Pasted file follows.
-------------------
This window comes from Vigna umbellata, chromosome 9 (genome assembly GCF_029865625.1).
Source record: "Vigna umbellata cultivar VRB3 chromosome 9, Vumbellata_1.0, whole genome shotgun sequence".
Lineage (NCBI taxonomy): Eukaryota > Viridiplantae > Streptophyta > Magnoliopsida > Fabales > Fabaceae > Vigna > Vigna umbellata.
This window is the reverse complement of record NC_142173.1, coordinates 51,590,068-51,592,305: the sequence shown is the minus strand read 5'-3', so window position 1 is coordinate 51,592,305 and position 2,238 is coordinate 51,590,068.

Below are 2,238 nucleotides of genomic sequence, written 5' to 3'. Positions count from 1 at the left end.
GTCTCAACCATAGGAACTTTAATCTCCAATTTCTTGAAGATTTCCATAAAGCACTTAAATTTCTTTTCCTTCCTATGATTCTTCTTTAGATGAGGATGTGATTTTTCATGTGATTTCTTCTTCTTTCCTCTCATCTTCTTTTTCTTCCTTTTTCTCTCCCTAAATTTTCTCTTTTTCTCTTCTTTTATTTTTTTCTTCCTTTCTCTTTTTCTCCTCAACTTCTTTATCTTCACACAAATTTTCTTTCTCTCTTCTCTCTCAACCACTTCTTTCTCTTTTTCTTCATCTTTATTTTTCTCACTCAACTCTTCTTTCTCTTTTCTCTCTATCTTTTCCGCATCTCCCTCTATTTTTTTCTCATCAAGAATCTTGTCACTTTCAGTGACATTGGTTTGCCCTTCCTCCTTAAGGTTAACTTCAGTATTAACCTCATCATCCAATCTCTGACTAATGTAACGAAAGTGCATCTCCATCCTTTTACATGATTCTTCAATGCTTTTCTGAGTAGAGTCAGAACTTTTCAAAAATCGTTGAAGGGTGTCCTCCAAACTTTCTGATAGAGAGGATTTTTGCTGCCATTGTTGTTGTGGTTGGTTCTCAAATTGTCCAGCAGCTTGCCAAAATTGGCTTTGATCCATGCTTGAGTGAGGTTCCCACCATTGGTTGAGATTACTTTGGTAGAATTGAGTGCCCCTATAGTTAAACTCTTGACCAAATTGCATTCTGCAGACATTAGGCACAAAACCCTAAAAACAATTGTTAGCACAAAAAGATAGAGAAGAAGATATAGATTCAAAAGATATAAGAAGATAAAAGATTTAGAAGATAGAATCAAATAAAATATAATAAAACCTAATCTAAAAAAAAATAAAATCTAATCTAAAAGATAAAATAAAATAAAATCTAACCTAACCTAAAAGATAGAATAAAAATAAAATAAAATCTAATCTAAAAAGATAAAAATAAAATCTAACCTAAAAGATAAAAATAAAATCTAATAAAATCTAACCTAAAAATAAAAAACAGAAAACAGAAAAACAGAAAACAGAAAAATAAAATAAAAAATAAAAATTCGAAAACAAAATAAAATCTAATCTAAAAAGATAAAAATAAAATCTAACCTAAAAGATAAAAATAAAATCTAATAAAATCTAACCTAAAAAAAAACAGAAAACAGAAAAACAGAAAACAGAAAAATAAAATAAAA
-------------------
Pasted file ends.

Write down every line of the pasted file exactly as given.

This window comes from Vigna umbellata, chromosome 9 (genome assembly GCF_029865625.1).
Source record: "Vigna umbellata cultivar VRB3 chromosome 9, Vumbellata_1.0, whole genome shotgun sequence".
Lineage (NCBI taxonomy): Eukaryota > Viridiplantae > Streptophyta > Magnoliopsida > Fabales > Fabaceae > Vigna > Vigna umbellata.
This window is the reverse complement of record NC_142173.1, coordinates 51,590,068-51,592,305: the sequence shown is the minus strand read 5'-3', so window position 1 is coordinate 51,592,305 and position 2,238 is coordinate 51,590,068.

Below are 2,238 nucleotides of genomic sequence, written 5' to 3'. Positions count from 1 at the left end.
GTCTCAACCATAGGAACTTTAATCTCCAATTTCTTGAAGATTTCCATAAAGCACTTAAATTTCTTTTCCTTCCTATGATTCTTCTTTAGATGAGGATGTGATTTTTCATGTGATTTCTTCTTCTTTCCTCTCATCTTCTTTTTCTTCCTTTTTCTCTCCCTAAATTTTCTCTTTTTCTCTTCTTTTATTTTTTTCTTCCTTTCTCTTTTTCTCCTCAACTTCTTTATCTTCACACAAATTTTCTTTCTCTCTTCTCTCTCAACCACTTCTTTCTCTTTTTCTTCATCTTTATTTTTCTCACTCAACTCTTCTTTCTCTTTTCTCTCTATCTTTTCCGCATCTCCCTCTATTTTTTTCTCATCAAGAATCTTGTCACTTTCAGTGACATTGGTTTGCCCTTCCTCCTTAAGGTTAACTTCAGTATTAACCTCATCATCCAATCTCTGACTAATGTAACGAAAGTGCATCTCCATCCTTTTACATGATTCTTCAATGCTTTTCTGAGTAGAGTCAGAACTTTTCAAAAATCGTTGAAGGGTGTCCTCCAAACTTTCTGATAGAGAGGATTTTTGCTGCCATTGTTGTTGTGGTTGGTTCTCAAATTGTCCAGCAGCTTGCCAAAATTGGCTTTGATCCATGCTTGAGTGAGGTTCCCACCATTGGTTGAGATTACTTTGGTAGAATTGAGTGCCCCTATAGTTAAACTCTTGACCAAATTGCATTCTGCAGACATTAGGCACAAAACCCTAAAAACAATTGTTAGCACAAAAAGATAGAGAAGAAGATATAGATTCAAAAGATATAAGAAGATAAAAGATTTAGAAGATAGAATCAAATAAAATATAATAAAACCTAATCTAAAAAAAAATAAAATCTAATCTAAAAGATAAAATAAAATAAAATCTAACCTAACCTAAAAGATAGAATAAAAATAAAATAAAATCTAATCTAAAAAGATAAAAATAAAATCTAACCTAAAAGATAAAAATAAAATCTAATAAAATCTAACCTAAAAATAAAAAACAGAAAACAGAAAAACAGAAAACAGAAAAATAAAATAAAAAATAAAAATTCGAAAACAAAATAAAATCTAATCTAAAAAGATAAAAATAAAATCTAACCTAAAAGATAAAAATAAAATCTAATAAAATCTAACCTAAAAAAAAACAGAAAACAGAAAAACAGAAAACAGAAAAATAAAATAAAA